“He also told me his reason for moving up here was for a fresh start,” said Sutton. “I brought him to the adult ed office to check it out and then I found out that getting your diploma was free; back in Mass. it’s not. When I found that out and that I only needed so many credits, I said, ‘Sign me up.’”
Reno needed one-and-a-half credits while Sutton needed three full credits and two half credits.
“I needed one credit in English and a half a credit in U.S. history,” he said. “We both started in the fall, but I finished in November because I had less credits to earn. My Mom had to take a few classes the following semester, but I came back to graduate in May.”
Sutton said she was “proud” to go back to school.
“I have a learning disability and all my life everybody kept saying that I was at a math and reading level of a third-grader,” she said, “so to actually finish high school, was a proud moment for me. Being older than most of the other students made me nervous, but after a while, the age difference didn’t matter as we were all after the same goal.”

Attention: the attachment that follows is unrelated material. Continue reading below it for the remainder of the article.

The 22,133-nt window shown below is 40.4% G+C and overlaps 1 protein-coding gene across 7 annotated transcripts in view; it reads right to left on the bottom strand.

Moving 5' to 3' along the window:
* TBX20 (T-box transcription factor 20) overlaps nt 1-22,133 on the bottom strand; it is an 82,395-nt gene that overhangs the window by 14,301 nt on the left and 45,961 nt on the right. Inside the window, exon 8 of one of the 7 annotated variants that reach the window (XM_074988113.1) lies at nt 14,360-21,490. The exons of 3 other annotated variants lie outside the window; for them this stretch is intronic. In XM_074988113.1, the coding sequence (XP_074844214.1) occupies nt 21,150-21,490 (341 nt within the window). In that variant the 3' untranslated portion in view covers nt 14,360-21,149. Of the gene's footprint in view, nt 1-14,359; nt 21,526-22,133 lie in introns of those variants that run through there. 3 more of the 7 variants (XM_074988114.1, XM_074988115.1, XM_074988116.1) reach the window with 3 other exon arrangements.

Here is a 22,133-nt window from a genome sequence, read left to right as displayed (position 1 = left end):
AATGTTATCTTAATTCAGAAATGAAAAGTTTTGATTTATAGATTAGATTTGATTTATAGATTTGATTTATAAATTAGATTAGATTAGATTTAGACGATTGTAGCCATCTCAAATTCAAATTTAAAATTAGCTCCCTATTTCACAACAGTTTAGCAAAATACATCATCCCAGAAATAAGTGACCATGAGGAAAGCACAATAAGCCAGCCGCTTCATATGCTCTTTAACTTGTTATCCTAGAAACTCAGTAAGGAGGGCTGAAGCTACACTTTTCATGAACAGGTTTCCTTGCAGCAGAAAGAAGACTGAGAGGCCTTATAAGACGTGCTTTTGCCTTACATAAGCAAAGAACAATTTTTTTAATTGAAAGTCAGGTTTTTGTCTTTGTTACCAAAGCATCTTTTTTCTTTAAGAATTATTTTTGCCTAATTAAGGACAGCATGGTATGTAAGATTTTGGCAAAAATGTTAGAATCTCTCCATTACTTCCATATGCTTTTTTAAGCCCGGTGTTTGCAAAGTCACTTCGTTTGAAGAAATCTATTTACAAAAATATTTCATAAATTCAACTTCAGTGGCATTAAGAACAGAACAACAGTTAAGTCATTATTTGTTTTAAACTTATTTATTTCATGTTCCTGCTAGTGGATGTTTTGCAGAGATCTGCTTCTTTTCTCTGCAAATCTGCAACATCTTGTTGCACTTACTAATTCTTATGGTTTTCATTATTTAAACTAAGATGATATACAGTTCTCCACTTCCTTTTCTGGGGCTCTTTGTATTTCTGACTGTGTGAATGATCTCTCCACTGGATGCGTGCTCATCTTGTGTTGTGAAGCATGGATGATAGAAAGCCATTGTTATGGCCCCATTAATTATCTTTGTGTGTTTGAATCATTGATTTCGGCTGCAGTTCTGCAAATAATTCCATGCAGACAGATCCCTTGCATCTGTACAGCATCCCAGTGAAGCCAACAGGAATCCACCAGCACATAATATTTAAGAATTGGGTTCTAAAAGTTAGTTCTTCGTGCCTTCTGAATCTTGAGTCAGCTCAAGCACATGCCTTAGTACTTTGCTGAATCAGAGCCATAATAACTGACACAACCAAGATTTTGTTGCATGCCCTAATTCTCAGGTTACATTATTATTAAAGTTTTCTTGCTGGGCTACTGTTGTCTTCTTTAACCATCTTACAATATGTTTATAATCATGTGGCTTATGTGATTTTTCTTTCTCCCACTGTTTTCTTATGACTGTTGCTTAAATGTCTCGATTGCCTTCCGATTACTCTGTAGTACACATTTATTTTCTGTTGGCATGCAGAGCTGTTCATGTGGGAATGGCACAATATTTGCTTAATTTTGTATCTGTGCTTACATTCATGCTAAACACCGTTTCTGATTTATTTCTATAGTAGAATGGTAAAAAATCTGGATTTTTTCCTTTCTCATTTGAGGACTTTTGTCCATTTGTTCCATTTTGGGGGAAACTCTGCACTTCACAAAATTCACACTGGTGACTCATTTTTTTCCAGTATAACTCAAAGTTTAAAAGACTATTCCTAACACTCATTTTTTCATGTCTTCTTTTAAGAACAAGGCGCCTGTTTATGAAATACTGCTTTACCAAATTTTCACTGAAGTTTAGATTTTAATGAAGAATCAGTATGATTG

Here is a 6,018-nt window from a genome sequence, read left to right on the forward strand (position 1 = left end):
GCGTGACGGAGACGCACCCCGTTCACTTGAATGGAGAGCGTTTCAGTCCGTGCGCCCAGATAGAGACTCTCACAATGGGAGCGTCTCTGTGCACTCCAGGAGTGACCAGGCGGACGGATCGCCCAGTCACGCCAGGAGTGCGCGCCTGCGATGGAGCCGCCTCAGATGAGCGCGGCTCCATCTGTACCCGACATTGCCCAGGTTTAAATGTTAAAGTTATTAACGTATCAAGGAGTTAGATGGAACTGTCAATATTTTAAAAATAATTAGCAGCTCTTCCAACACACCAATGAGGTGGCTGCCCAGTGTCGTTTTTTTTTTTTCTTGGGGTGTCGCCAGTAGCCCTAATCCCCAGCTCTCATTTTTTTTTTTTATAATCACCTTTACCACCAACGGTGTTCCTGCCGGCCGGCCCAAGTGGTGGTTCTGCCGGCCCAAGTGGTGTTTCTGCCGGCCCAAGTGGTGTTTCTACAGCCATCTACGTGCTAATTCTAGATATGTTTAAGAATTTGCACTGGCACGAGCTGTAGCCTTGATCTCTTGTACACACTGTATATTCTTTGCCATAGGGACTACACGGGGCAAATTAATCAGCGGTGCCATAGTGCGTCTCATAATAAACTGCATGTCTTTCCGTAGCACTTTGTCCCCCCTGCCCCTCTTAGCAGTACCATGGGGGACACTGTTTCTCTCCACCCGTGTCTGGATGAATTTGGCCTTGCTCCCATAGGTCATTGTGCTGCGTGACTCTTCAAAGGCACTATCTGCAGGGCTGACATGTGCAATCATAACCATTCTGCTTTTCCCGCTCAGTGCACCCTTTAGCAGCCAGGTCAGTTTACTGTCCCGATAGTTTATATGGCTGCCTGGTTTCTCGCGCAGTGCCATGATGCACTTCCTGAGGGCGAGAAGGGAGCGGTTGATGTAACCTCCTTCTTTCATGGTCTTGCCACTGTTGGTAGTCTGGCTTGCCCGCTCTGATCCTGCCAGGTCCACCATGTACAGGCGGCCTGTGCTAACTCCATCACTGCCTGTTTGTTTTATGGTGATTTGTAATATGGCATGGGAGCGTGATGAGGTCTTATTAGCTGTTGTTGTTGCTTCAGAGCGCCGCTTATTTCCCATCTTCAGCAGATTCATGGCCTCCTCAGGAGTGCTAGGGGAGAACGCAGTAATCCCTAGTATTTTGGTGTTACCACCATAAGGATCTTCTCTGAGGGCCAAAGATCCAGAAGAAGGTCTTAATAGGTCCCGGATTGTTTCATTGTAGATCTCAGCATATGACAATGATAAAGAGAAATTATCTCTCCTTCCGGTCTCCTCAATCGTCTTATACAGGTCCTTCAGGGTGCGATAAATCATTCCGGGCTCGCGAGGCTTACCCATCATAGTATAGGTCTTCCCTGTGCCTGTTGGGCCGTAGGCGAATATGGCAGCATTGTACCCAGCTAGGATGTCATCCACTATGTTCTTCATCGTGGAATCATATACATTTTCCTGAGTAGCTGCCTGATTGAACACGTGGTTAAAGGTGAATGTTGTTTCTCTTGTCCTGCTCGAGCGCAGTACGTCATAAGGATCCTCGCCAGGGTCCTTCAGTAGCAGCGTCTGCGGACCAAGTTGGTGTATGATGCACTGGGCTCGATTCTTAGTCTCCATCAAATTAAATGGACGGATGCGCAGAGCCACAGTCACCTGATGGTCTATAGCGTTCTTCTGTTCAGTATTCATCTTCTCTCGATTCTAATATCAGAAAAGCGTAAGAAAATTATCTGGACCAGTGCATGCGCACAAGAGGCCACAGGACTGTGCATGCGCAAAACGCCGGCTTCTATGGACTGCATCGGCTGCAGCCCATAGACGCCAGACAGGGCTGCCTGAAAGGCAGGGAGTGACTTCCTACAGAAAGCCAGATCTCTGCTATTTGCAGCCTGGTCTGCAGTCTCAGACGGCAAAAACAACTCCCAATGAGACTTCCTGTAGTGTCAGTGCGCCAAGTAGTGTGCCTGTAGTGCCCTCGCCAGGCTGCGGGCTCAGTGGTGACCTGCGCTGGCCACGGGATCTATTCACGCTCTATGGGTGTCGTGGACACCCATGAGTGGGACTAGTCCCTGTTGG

Currently working at McDonald’s, Reno said he’s thinking about going to college.
“I might go to NMCC. I’m not really sure,” he said.
His mother, on the other hand, has her career goals clearly defined.
“I want to be a veterinarian technician,” she said. “I own a farm, so that would save money in the long run as I would practice from home. I can take classes online or at the University of Maine at Presque Isle. We both plan to use our diplomas to better ourselves.”
Reno was so impressed with the program that he recommended it to one of his friends.
“My buddy, Victor, didn’t make it through high school so when he realized that I was going back to school to get my high school diploma, he was interested, so I pointed him in the right direction and he signed up,” he said. “[I’d recommend it] to make people feel better about themselves, and to help them shine. It’s a way to make yourself, your family and your friends proud.”
For information on the SAD 1 Adult Education program, call 764-4776 or 764-8100.